KIEV, June 12 (Reuters) - Ukraine could lose the right to co-host the Euro 2012 soccer tournament due to delays in the renovation of Kiev’s Olympic stadium, an official from the Ukrainian soccer federation was quoted as saying on Thursday.
President Viktor Yushchenko has grown increasingly concerned in recent weeks over the slow progress of preparations and has given the organising committee to June 18 to resolve key issues.
UEFA President Michel Platini has criticised preparations in Ukraine and is to make another visit on July 1-2. Poland is the other co-host.
Rumours have periodically swept Ukraine’s capital that European soccer official are drawing up contingency plans to move the event elsewhere if demands are not met.
A Taiwanese company, Archaisa Design Group, won a tender to carry out reconstruction of the 80,000-seater stadium at an estimated cost of $300 million. The project also involves dismantling an adjacent shopping centre.
After months of wrangling over compensation, a deal was clinched to dismantle the centre but there is no sign of work having begun.
“The Asian company appears incapable of finishing the project and building work in time because of a lack of appropriate materials and building resources,” Boris Voskresensky, a deputy head of Ukraine’s Soccer Federation, told the daily Sport Express.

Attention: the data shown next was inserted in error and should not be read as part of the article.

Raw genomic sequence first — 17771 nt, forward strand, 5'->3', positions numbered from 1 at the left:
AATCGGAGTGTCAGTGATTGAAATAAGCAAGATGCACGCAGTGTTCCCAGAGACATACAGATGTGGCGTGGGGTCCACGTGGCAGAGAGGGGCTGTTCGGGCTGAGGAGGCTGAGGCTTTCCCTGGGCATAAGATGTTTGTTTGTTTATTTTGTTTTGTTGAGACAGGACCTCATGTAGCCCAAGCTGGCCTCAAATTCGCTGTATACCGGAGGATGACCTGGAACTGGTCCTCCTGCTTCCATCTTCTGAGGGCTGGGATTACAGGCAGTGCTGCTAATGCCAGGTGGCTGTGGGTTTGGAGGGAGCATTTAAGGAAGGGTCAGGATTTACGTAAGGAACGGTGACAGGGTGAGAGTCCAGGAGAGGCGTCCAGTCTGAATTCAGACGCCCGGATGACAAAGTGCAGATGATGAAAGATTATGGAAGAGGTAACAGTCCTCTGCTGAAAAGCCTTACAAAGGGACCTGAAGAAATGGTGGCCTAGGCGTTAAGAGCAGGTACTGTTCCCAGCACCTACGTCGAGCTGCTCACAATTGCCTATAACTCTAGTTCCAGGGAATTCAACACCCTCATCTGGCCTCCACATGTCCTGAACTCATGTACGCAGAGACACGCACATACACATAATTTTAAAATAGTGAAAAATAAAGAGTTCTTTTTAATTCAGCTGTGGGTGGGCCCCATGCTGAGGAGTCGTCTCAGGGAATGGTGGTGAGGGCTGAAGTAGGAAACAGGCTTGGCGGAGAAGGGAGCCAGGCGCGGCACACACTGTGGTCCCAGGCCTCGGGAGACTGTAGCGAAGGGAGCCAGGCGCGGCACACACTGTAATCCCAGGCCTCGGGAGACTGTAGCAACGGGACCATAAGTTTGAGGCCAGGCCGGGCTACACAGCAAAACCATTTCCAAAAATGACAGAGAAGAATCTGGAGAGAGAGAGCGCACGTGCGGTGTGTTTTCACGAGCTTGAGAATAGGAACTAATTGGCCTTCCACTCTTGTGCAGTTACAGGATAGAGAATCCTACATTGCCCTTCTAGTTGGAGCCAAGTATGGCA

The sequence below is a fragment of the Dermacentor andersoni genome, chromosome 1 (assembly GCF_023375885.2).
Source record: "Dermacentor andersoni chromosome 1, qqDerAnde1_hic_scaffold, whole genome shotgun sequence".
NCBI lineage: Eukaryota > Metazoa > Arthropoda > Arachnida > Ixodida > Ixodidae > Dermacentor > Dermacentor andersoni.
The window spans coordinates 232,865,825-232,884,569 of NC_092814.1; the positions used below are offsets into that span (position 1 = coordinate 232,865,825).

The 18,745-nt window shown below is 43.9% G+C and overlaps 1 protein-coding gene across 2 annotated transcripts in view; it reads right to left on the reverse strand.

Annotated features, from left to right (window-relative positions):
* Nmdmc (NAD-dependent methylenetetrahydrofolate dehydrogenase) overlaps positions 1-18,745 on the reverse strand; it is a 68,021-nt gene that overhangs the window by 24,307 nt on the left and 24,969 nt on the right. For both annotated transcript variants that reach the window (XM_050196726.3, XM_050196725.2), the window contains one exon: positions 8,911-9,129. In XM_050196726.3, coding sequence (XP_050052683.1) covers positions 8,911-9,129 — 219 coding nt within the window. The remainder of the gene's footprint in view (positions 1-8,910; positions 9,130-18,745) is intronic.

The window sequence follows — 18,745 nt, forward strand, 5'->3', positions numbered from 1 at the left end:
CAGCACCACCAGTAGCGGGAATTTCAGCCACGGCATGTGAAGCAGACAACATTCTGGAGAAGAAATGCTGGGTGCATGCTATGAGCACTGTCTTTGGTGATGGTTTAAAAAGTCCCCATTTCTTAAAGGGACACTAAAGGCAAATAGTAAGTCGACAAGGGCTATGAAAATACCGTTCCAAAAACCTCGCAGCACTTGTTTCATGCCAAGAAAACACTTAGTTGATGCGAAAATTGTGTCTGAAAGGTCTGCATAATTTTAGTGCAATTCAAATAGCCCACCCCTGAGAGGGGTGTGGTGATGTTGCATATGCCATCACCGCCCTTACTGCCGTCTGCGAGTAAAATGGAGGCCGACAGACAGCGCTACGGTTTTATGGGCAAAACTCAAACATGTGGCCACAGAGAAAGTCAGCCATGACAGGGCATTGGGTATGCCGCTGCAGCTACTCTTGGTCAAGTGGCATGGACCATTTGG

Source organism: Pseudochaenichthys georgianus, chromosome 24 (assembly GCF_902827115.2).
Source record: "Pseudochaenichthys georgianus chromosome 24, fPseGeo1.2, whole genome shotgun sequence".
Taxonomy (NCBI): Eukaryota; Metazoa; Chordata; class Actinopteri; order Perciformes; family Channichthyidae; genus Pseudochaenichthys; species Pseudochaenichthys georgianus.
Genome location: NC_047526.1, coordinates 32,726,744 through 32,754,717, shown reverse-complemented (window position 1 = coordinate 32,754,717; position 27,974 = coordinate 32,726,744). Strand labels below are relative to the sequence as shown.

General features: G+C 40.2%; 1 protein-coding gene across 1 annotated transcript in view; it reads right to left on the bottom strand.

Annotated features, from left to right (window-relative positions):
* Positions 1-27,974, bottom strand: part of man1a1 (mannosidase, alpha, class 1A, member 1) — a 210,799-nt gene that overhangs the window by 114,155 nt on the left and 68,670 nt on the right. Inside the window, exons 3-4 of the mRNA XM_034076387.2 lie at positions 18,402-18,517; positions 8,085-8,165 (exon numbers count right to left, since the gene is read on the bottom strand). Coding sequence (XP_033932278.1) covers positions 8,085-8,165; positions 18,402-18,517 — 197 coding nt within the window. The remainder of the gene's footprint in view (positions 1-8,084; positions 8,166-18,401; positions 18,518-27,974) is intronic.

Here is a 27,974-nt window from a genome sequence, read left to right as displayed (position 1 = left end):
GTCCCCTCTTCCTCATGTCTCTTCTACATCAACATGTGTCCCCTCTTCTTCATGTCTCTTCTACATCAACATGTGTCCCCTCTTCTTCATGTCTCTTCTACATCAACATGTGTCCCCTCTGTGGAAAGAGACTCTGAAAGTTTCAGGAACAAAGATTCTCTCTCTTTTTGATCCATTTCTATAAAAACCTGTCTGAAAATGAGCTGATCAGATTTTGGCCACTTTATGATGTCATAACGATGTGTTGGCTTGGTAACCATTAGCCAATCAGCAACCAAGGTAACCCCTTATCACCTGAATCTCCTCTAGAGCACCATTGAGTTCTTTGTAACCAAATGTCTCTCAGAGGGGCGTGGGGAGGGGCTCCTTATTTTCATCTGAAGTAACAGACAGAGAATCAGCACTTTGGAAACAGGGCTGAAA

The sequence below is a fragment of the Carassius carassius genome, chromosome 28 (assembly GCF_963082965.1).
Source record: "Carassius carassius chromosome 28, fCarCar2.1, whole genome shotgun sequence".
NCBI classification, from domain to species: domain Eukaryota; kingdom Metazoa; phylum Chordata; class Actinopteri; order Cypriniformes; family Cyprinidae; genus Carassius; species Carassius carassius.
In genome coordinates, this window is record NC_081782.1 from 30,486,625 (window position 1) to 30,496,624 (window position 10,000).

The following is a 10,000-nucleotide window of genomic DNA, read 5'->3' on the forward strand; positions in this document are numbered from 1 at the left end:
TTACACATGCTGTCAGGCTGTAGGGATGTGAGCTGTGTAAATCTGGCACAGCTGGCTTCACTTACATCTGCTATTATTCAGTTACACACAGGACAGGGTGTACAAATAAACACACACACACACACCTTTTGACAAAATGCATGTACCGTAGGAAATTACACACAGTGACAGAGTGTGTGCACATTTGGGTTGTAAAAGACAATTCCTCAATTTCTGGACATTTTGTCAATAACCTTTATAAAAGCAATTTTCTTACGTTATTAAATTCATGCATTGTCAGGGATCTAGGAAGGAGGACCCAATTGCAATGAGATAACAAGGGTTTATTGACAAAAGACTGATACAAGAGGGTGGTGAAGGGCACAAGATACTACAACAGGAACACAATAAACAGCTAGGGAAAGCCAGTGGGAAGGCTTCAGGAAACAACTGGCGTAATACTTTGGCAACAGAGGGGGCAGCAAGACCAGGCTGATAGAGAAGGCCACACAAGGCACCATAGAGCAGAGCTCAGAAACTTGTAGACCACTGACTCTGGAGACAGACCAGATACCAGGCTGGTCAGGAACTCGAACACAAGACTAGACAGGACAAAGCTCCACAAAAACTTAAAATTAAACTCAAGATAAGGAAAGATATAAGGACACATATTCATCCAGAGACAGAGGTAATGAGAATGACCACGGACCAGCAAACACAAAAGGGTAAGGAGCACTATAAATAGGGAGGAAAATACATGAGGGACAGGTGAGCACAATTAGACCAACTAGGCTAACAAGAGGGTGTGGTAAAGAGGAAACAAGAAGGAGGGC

“There are now, overall, two variations. First, the government establishes that the Asians are incapable of meeting the conditions to complete the job and calls for a new tender,” Voskresensky, responsible for stadiums, told the daily.
“The second — UEFA decides it is impossible to hold Euro 2012 in Ukraine. This, you will understand, is something that does not even bear thinking about.”
He said the Taiwanese firm had agreed to a plan under which the stadium would have a capacity of 85,000, but had since proposed a scheme for no more than 50,000 seats.
“You will understand that this suits neither our country or UEFA,” he added.
Ukraine President Yushchenko’s strong support for the bid was key in persuading UEFA to give Poland and Ukraine the right to host the competition. Both countries face colossal challenges in upgrading rail and road links, modernising airports and building hotels. (Reporting by Igor Nitsak, Writing by Sabina Zawadzki; Editing by Peter Rutherford)